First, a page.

- Published on Saturday, 21 January 2012 20:00
- Written by Brad Knickerbocker, Staff writer
- Hits: 438
One major issue that might have slowed Newt Gingrich's momentum in South Carolina – his history of marital infidelities, most recently highlighted in interviews with his second wife – appears not to be doing so.
Heading into today's primary election there, Gingrich was polling at 37 percent to 28 percent for Mitt Romney, 16 percent for Rick Santorum, and 14 percent for Ron Paul, according to Public Policy Polling (PPP).
"Gingrich's lead has actually increased in the wake of his ex-wife's controversial interview with ABC," reports PPP. "There's a lot of skepticism about it. Only 31 percent of voters say they think her accusations are true while 35 percent think they are false and 34 percent are unsure. Fifty-one percent of voters say that they have 'no concerns' about what came out in the interview."
Gingrich's response to Marianne Gingrich's charge that her former husband sought an "open marriage" in order to continue an affair with the woman who would become his third wife – deny it outright and blast the media for its "destructive, vicious, negative nature" – clearly is working, according to this poll.
Just 14 percent of likely South Carolina GOP primary voters have a generally favorable opinion of the media, while 77 percent view it negatively.
Other surveys have found similar results – especially when the episode happened years ago.
A Monitor/TIPP poll taken in December shows that the more distant the infidelity, the less the public cares about it.
Asked "How important is marital fidelity to you in choosing a presidential candidate?" 52 percent said "important" (27 percent "very important"), and another 26 percent said "somewhat important." Among Republicans, the total saying the issue was at least somewhat important was 87 percent.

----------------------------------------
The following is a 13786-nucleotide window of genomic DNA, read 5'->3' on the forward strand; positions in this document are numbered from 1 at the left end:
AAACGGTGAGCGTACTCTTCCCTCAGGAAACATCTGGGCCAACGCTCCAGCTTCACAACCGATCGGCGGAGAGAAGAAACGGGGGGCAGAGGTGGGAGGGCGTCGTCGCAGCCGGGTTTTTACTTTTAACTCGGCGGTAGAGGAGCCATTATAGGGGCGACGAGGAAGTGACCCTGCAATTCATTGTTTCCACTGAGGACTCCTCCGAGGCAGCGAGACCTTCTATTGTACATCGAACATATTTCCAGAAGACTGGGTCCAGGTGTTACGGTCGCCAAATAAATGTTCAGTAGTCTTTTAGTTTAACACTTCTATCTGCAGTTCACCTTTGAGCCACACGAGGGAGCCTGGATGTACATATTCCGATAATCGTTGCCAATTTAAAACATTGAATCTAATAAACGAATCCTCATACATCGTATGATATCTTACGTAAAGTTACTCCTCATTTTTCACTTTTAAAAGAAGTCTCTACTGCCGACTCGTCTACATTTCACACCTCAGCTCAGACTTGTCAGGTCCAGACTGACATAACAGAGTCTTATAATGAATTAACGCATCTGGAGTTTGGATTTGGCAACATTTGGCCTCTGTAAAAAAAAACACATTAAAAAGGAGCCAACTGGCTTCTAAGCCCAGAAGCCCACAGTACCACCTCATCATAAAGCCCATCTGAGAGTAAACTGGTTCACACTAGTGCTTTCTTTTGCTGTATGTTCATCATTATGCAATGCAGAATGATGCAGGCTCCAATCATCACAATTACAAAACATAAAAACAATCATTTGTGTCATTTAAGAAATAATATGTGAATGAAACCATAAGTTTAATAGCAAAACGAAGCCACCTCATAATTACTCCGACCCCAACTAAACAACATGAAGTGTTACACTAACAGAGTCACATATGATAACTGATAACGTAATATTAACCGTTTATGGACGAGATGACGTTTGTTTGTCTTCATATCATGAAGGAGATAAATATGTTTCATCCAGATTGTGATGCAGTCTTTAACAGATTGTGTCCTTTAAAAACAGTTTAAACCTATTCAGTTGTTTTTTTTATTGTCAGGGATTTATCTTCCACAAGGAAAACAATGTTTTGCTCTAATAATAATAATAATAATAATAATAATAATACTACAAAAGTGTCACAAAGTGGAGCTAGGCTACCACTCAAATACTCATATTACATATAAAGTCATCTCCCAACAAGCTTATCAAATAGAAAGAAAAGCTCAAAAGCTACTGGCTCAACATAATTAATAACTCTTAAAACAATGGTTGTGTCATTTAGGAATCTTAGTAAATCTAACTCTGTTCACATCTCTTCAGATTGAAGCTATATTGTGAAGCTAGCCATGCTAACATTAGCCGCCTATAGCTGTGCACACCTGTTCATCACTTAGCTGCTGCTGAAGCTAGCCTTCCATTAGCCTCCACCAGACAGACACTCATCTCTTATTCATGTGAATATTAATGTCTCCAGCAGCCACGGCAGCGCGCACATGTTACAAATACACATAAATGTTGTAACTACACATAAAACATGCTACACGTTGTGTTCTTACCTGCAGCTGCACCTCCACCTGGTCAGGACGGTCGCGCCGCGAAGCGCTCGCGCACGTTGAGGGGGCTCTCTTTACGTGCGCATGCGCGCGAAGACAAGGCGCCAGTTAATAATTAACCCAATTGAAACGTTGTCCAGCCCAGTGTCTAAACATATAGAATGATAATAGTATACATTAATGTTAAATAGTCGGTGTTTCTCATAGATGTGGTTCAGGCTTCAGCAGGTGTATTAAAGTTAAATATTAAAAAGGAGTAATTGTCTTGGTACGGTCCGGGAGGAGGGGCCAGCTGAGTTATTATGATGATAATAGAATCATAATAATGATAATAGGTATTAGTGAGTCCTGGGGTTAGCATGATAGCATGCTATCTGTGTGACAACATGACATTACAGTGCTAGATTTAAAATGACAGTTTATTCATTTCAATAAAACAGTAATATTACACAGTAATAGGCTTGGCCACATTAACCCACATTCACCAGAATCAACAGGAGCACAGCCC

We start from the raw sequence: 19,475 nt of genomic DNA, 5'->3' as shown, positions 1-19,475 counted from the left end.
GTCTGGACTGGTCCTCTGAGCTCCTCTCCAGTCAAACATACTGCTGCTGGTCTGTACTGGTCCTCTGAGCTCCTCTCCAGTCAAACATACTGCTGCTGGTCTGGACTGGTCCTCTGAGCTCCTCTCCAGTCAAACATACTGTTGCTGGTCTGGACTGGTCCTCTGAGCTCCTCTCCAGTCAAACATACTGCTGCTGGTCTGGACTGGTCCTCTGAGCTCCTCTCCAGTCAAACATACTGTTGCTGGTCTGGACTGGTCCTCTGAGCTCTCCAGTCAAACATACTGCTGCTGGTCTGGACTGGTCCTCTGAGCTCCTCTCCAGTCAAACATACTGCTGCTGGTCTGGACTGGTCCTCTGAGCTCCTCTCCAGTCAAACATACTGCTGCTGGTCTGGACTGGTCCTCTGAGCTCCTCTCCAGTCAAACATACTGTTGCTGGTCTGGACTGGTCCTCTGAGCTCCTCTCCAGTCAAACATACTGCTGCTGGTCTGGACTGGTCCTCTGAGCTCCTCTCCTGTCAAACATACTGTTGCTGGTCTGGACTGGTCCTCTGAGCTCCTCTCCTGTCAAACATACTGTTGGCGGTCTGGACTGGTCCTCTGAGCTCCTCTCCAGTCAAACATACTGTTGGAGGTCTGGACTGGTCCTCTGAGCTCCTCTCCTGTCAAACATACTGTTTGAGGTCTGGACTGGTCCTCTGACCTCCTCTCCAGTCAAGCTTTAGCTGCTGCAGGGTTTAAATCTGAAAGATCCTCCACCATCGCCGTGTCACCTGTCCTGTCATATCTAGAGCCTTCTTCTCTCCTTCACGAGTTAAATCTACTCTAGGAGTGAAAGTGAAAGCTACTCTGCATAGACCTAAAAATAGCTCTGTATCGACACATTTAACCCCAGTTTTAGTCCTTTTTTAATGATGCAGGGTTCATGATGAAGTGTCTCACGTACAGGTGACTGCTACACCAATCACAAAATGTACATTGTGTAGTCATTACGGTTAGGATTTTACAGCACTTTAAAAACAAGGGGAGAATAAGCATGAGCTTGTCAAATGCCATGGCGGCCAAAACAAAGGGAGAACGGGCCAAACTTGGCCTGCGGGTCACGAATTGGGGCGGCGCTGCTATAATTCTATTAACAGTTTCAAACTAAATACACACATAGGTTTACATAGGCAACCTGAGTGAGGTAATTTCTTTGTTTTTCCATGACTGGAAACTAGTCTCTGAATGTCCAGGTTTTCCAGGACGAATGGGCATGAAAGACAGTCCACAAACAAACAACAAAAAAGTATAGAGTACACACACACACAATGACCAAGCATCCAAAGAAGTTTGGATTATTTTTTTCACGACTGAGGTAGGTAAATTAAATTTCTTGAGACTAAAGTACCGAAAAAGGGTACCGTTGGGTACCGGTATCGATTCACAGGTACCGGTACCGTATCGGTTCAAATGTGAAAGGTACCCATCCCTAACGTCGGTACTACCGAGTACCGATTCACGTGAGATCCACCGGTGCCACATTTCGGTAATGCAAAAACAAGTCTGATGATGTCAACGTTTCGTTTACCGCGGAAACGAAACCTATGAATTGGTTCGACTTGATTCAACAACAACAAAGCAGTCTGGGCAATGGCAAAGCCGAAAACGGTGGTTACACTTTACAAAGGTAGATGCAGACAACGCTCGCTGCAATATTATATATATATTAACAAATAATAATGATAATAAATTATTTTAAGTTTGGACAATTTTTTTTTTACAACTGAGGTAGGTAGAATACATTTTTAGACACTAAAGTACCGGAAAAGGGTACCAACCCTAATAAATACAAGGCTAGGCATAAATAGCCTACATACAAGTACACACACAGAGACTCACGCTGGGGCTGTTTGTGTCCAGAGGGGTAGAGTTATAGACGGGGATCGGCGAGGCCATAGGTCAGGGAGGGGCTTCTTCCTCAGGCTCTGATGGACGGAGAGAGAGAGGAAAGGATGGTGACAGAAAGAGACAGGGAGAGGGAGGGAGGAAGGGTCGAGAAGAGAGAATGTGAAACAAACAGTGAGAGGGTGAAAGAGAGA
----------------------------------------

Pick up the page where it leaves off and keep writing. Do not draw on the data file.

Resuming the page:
But asked to "rate how you would weigh a presidential candidate's infidelity if the affair occurred 10 years ago," the numbers shifted significantly. Only 28 percent said "extremely" or "very" important, and that number was actually lower for Republicans (26 percent). For 42 percent of those surveyed, any infidelity that long ago – which is the case with Gingrich – was viewed as "not very important" or "not important at all."
"Newt Gingrich looks like the clear favorite now in tomorrow's primary," Dean Debnam, President of Public Policy Polling, said Friday. "There was a thought that his ex-wife's interview could stop his momentum in South Carolina, but instead it seems to have reinforced his support. He's winning with all the key groups that determine the winners and losers in Palmetto state GOP politics."
The latest American Research Group poll, conducted in South Carolina on Thursday and Friday, shows Gingrich leading Romney 40-26 percent.
South Carolina is about as "red" a state as they come, where active Republicans are inclined to favor the most conservative, most combative candidate. Things could change as the primary train moves to Florida and beyond. But for now, that's Newt Gingrich – despite his controversial marital history.